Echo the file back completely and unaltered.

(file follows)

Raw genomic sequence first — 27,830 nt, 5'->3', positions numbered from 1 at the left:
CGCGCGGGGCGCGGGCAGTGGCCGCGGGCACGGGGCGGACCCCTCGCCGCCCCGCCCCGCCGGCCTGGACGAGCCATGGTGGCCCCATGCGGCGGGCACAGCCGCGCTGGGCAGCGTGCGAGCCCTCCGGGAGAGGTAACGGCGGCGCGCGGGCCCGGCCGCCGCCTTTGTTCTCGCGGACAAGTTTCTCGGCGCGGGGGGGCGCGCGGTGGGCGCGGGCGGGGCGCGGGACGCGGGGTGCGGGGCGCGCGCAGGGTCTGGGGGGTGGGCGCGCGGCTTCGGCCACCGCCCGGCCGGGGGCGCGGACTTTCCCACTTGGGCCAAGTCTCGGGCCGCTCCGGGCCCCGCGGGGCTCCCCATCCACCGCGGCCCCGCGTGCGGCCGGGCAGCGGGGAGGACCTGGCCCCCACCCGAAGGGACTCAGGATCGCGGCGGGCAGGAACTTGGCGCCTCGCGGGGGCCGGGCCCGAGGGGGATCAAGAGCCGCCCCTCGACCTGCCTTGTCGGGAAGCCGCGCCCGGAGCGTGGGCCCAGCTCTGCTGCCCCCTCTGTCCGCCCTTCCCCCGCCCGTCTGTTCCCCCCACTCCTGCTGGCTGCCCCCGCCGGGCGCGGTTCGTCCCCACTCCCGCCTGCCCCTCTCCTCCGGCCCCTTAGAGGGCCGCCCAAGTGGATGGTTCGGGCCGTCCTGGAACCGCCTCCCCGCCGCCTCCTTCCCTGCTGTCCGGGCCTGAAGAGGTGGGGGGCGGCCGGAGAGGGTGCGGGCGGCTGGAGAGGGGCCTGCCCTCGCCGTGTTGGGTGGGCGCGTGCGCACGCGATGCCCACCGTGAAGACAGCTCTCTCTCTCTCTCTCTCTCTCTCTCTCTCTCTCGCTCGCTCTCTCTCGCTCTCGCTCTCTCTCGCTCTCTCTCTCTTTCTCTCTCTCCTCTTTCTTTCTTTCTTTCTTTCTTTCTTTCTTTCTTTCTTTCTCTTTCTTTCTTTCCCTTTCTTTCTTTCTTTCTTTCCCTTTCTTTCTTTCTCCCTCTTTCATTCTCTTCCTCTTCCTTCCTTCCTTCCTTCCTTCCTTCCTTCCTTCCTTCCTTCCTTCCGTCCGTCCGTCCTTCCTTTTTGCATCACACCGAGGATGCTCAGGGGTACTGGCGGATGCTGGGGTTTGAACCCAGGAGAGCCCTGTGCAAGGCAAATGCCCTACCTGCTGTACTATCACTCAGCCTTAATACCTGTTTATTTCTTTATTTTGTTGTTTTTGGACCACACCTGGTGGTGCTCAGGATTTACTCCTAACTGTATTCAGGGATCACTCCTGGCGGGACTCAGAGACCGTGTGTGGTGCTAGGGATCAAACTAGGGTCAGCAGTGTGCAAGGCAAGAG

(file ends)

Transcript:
Raw genomic sequence first — 27,830 nt, 5'->3', positions numbered from 1 at the left:
CGCGCGGGGCGCGGGCAGTGGCCGCGGGCACGGGGCGGACCCCTCGCCGCCCCGCCCCGCCGGCCTGGACGAGCCATGGTGGCCCCATGCGGCGGGCACAGCCGCGCTGGGCAGCGTGCGAGCCCTCCGGGAGAGGTAACGGCGGCGCGCGGGCCCGGCCGCCGCCTTTGTTCTCGCGGACAAGTTTCTCGGCGCGGGGGGGCGCGCGGTGGGCGCGGGCGGGGCGCGGGACGCGGGGTGCGGGGCGCGCGCAGGGTCTGGGGGGTGGGCGCGCGGCTTCGGCCACCGCCCGGCCGGGGGCGCGGACTTTCCCACTTGGGCCAAGTCTCGGGCCGCTCCGGGCCCCGCGGGGCTCCCCATCCACCGCGGCCCCGCGTGCGGCCGGGCAGCGGGGAGGACCTGGCCCCCACCCGAAGGGACTCAGGATCGCGGCGGGCAGGAACTTGGCGCCTCGCGGGGGCCGGGCCCGAGGGGGATCAAGAGCCGCCCCTCGACCTGCCTTGTCGGGAAGCCGCGCCCGGAGCGTGGGCCCAGCTCTGCTGCCCCCTCTGTCCGCCCTTCCCCCGCCCGTCTGTTCCCCCCACTCCTGCTGGCTGCCCCCGCCGGGCGCGGTTCGTCCCCACTCCCGCCTGCCCCTCTCCTCCGGCCCCTTAGAGGGCCGCCCAAGTGGATGGTTCGGGCCGTCCTGGAACCGCCTCCCCGCCGCCTCCTTCCCTGCTGTCCGGGCCTGAAGAGGTGGGGGGCGGCCGGAGAGGGTGCGGGCGGCTGGAGAGGGGCCTGCCCTCGCCGTGTTGGGTGGGCGCGTGCGCACGCGATGCCCACCGTGAAGACAGCTCTCTCTCTCTCTCTCTCTCTCTCTCTCTCTCTCGCTCGCTCTCTCTCGCTCTCGCTCTCTCTCGCTCTCTCTCTCTTTCTCTCTCTCCTCTTTCTTTCTTTCTTTCTTTCTTTCTTTCTTTCTTTCTTTCTCTTTCTTTCTTTCCCTTTCTTTCTTTCTTTCTTTCCCTTTCTTTCTTTCTCCCTCTTTCATTCTCTTCCTCTTCCTTCCTTCCTTCCTTCCTTCCTTCCTTCCTTCCTTCCTTCCTTCCGTCCGTCCGTCCTTCCTTTTTGCATCACACCGAGGATGCTCAGGGGTACTGGCGGATGCTGGGGTTTGAACCCAGGAGAGCCCTGTGCAAGGCAAATGCCCTACCTGCTGTACTATCACTCAGCCTTAATACCTGTTTATTTCTTTATTTTGTTGTTTTTGGACCACACCTGGTGGTGCTCAGGATTTACTCCTAACTGTATTCAGGGATCACTCCTGGCGGGACTCAGAGACCGTGTGTGGTGCTAGGGATCAAACTAGGGTCAGCAGTGTGCAAGGCAAGAG